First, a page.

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Is it possible to import the "array type" in Java?

I know this will be a useless import, but we can explicitly import java.util.String (although java.lang is automatically imported) or even the class that is being defined in the current compilation unit...

Is it possible to make this absurd import?

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please rephrase. – Nishant Jan 14 '11 at 21:06
1  
What made you think of this? – CoolBeans Jan 14 '11 at 21:11
    
Curiosity only. :) – John Assymptoth Jan 14 '11 at 21:45
up vote 4 down vote accepted

No, you can't import the array type. Like you can't import int or double

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Array is more of a primitive type which are defined by the language. When you write int[] a = new int[5]; what you're actually doing is setting aside 5 memory locations that can hold a primitive int type. Same thing occurs for any other array declaration. In other words you can't import it from java.

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+1 for mentioning primitives. I'd like to add that most primitive types have Object-derived version. (see mindprod.com/jgloss/intvsinteger.html for int vs. Integer) Similarly, java has several collection types (derived from Object), such as ArrayList, LinkedList, etc. – zourtney Jan 14 '11 at 21:16
    
Yes, there are Integer, Float, Double and those are the immutable versions of their primitive types and are also used as wrapper classes because to create Collections with templates you need an object. such as ArrayList<Integer> – Jesus Ramos Jan 14 '11 at 21:19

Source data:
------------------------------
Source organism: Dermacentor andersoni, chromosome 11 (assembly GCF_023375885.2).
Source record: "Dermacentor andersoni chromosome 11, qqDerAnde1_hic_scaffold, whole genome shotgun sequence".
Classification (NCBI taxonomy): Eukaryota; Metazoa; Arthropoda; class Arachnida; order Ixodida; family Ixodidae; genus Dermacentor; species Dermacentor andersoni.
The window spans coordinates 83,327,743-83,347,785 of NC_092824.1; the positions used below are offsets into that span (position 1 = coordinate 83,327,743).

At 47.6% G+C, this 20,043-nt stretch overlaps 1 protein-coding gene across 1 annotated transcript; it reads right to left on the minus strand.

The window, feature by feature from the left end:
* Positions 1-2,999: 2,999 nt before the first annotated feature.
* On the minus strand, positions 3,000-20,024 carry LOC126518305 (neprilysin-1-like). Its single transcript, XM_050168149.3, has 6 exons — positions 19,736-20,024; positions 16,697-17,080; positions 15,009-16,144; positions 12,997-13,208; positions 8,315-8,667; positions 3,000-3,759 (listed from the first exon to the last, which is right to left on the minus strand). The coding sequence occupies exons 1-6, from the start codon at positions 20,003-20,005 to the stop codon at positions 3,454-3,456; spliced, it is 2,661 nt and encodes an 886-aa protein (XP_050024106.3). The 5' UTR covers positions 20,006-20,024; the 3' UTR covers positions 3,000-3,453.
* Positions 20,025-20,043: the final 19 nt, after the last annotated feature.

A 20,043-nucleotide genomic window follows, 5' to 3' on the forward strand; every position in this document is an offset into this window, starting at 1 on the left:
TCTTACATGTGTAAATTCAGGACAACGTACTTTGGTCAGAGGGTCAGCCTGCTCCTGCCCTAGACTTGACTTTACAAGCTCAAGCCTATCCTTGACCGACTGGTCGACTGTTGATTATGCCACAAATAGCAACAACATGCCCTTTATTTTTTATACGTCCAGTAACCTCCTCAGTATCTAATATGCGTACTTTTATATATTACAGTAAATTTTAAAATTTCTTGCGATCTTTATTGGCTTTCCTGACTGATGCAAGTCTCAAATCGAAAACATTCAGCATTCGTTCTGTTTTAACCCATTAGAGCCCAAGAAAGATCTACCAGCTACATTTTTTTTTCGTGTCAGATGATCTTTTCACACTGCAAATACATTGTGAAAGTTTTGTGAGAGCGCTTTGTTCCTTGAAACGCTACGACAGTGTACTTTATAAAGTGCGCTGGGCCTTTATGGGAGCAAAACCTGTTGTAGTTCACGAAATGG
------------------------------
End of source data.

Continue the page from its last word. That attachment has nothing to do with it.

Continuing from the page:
You can't and there's no single array type in Java anyway. Array types created from different element types will be different themselves.

It's easy to see this if you try to compile this code:

String [] stringArray = new String[4];
Object [] objectArray = new Object[4];
objectArray = stringArray; //This won't work even though individually every String can be cast to Object
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You're right. But you can't see it from your example, as List<String> isn't compatible with List<Object> as well (a parameterized type property that is described somewhere in the JLS). But objectArray.getClass() is different from stringArray.getClass(), while this doesn't happen with parameterized types. – John Assymptoth Jan 14 '11 at 21:44
    
True, I didn't want to overcomplicate it with mentioning parameterezid classes. What I should've added though is that you can't even cast an array type into another array type. – biziclop Jan 14 '11 at 22:16

it's unnecessary. Once type T is understood, T[], T[][], T[][][]... are automatically understood. This is true for both compiler and runtime. Effectively, once T is imported, all T[]... are imported; once T is loaded by a classloader, all T[]... are loaded by the same class loader.

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I know it is unnecessary. I just wanted to know if it was possible. But it isn't. – John Assymptoth Jan 14 '11 at 21:47

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